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Chemical company R&D spending falls on COVID-19, economic slowdown

July 07/2020

MOSCOW (MRC) -- Spending by chemical companies on R&D fell year on year (YOY) in the first quarter of 2020 due to the impact of COVID-19 and the worldwide economic slowdown, reported Chemweek with reference to the International Energy Agency (IEA; Paris, France).

Reductions in R&D spending “were seen in all reporting companies in the chemical sector, with some declines of over 10%,” the IEA says. Corporate R&D is “highly likely” to be cut or to grow more slowly in most energy-related sectors as a result of lower revenue this year and beyond, with the impact “already evident in company reports for the first quarter of 2020, with companies representing a large share of global revenue in automotive, aviation, and chemicals spending less on R&D than in previous years,” it adds.

The reduction in R&D matches the perceptions of respondents to a survey carried out in May by the IEA, which showed they anticipated “pressure on corporate R&D budgets for key net-zero emissions technology areas for the rest of 2020 and into 2021,” the agency says. The IEA says it contacted “a number of large companies” active in the development of specific technologies expected to play a significant role in the achievement of net-zero emissions such as hydrogen; direct electrification; carbon capture, utilization, and storage; and digitalization. This included end-user companies outside the energy sector such as the chemicals, iron and steel, and cement sectors, with 28 companies responding representing almost 1.5 million employees worldwide.

First-quarter YOY spending cuts in R&D by DuPont, LG Chem, Dow, BASF, Linde, and Mitsubishi Chemical are highlighted by the IEA, with DuPont shown to have implemented the largest expenditure cut in percentage terms compared with the prior-year quarter of almost 12%, followed by LG Chem with a cut of 8%. Dow is shown to have cut R&D spending YOY by just under 6%, BASF and Linde by more than 4%, and Mitsubishi by almost 3% (chart). The IEA notes that the chart data is from the subset of companies that report quarterly R&D spending.

The responses overall indicate serious disquiet among experts about keeping their innovation pipelines flowing over the next couple of years, the IEA says. “Most respondents think it is at least ‘somewhat likely’ that all elements of their R&D, demonstration, and deployment strategies will be affected. Companies that are prioritizing technologies for the electrification of energy demand, especially those in heavy industry, consider it likely that their R&D budgets will be considerably or significantly reduced,” it says.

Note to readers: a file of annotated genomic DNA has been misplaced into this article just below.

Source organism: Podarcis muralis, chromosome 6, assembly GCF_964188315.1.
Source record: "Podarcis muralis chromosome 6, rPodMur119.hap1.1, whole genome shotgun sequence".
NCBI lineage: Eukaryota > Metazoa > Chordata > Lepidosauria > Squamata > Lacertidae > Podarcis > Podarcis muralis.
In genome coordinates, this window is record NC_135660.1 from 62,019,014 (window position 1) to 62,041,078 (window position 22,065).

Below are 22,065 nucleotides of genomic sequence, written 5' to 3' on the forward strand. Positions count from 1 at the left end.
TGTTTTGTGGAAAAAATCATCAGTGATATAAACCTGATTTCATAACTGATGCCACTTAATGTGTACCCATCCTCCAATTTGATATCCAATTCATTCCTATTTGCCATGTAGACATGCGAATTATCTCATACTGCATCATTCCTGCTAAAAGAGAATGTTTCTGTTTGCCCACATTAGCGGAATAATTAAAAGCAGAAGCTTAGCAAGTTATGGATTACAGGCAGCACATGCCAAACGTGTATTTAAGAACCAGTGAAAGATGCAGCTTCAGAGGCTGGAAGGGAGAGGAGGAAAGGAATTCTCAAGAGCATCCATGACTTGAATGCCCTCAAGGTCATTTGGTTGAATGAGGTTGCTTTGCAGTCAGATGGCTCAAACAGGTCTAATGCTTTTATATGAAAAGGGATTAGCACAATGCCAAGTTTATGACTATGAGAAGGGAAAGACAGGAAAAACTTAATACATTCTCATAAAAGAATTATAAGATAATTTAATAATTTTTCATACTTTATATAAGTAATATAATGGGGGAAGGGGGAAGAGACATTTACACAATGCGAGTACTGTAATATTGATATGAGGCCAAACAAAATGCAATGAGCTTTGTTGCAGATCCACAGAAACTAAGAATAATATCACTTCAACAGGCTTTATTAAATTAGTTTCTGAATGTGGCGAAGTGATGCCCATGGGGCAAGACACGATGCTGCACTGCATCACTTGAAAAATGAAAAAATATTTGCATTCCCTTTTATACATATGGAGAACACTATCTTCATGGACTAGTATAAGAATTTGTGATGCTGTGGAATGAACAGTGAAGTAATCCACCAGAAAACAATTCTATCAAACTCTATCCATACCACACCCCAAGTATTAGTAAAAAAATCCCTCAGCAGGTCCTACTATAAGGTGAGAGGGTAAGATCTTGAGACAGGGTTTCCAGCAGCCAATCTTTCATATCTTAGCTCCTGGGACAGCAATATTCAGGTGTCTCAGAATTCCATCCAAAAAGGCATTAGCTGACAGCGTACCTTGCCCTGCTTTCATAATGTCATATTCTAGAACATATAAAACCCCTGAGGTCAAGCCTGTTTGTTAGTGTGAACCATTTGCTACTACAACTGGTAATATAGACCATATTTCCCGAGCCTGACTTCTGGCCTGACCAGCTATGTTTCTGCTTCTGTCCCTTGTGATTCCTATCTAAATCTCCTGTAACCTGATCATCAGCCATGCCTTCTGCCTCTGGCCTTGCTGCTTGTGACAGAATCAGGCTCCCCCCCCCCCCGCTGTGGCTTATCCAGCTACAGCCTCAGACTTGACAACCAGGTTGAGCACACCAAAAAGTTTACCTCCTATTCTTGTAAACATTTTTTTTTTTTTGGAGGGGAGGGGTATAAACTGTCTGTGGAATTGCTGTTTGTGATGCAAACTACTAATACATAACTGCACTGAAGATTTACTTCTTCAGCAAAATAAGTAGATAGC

The IEA has released a new wide-ranging report that focuses on the need for R&D and other innovation efforts to achieve global net-zero emissions objectives, and says that without a “major acceleration” in clean energy innovation, countries and companies will be unable to fulfil their pledges to bring their carbon emissions down to net zero over the coming decades. “There is a stark disconnect today between the climate goals that governments and companies have set for themselves and the current state of affordable and reliable energy technologies that can realize these goals,” says Fatih Birol, IEA executive director. A significant part of the challenge comes from major sectors where there are “currently few technologies available for reducing emissions to zero” including shipping, trucking, and aviation, and heavy industries such as steel, cement, and chemicals, he says.

In 2019, overall reported corporate energy R&D spending worldwide reached USD90 billion, according to the IEA.

As MRC wrote before, in late May 2020, BASF successfully issued corporate bonds with a total volume of EUR2.0 billion (USD2.28 billion) on the capital market, including its first-ever placement of a green bond that will be used purely to finance sustainable products and projects.

We remind that an unexpected outage occurred at BASF Total Petrochemical’s joint-venture (JV) olefins unit at Port Arthur, Texas, Thursday afternoon, 11 June. The cause of the outage is being investigated, with a compressor shutdown cited as a possible factor, according to a Texas Commission on Environmental Quality filing. Total’s refinery near the olefins plant has also drastically reduced rates. The outage had little effect on Friday’s US spot ethylene market. The JV’s steam cracker at Port Arthur has a production capacity of more than 1 million metric tons/year of ethylene and 544,000 metric tons/year of propylene, according to IHS Markit data.

Ethylene and propylene are feedstocks for producing polyethylene (PE) and polypropylene (PP).

According to MRC's ScanPlast report, Russia's estimated PE consumption totalled 595,170 tonnes in the first five month of 2020, up by 10% year on year. Deliveries of all ethylene polymers, except for linear low density polyethylene (LLDPE), rose partially because of an increase in capacity utilisation at ZapSibNeftekhim. At the same time, PP shipments to the Russian market was 457,930 tonnes in January-May 2020 (calculated by the formula production minus export plus import). Deliveris of exclusively PP random copolymer increased.
Author:Margaret Volkova
Tags:Asia, Europe, PP, PE, LLDPE, PP random copolymer, propylene, ethylene, petrochemistry, BASF, Dow, DuPont, LG Chem, Linde Group, Mitsubishi Chemical, Rossiya, USA.
Category:General News
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